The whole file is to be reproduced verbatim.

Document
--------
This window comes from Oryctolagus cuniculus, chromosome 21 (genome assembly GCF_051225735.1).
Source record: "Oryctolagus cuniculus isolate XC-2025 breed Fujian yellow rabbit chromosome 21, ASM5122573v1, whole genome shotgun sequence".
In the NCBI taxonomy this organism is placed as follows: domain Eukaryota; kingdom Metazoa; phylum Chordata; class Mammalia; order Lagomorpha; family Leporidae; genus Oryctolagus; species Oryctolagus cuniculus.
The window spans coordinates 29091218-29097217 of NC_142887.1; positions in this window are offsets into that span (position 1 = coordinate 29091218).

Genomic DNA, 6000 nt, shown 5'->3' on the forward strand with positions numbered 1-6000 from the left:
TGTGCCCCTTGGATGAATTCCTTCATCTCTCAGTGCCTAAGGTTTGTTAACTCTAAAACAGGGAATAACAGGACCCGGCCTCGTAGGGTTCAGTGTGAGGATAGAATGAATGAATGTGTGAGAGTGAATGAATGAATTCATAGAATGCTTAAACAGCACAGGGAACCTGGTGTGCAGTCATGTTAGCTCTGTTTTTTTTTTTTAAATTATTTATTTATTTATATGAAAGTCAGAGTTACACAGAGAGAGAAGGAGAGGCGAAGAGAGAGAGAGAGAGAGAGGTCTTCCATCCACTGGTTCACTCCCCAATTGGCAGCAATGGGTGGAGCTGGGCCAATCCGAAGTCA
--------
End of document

This window comes from Oryctolagus cuniculus, chromosome 21 (genome assembly GCF_051225735.1).
Source record: "Oryctolagus cuniculus isolate XC-2025 breed Fujian yellow rabbit chromosome 21, ASM5122573v1, whole genome shotgun sequence".
In the NCBI taxonomy this organism is placed as follows: domain Eukaryota; kingdom Metazoa; phylum Chordata; class Mammalia; order Lagomorpha; family Leporidae; genus Oryctolagus; species Oryctolagus cuniculus.
The window spans coordinates 29091218-29097217 of NC_142887.1; positions in this window are offsets into that span (position 1 = coordinate 29091218).

Genomic DNA, 6000 nt, shown 5'->3' on the forward strand with positions numbered 1-6000 from the left:
TGTGCCCCTTGGATGAATTCCTTCATCTCTCAGTGCCTAAGGTTTGTTAACTCTAAAACAGGGAATAACAGGACCCGGCCTCGTAGGGTTCAGTGTGAGGATAGAATGAATGAATGTGTGAGAGTGAATGAATGAATTCATAGAATGCTTAAACAGCACAGGGAACCTGGTGTGCAGTCATGTTAGCTCTGTTTTTTTTTTTTAAATTATTTATTTATTTATATGAAAGTCAGAGTTACACAGAGAGAGAAGGAGAGGCGAAGAGAGAGAGAGAGAGAGAGGTCTTCCATCCACTGGTTCACTCCCCAATTGGCAGCAATGGGTGGAGCTGGGCCAATCCGAAGTCA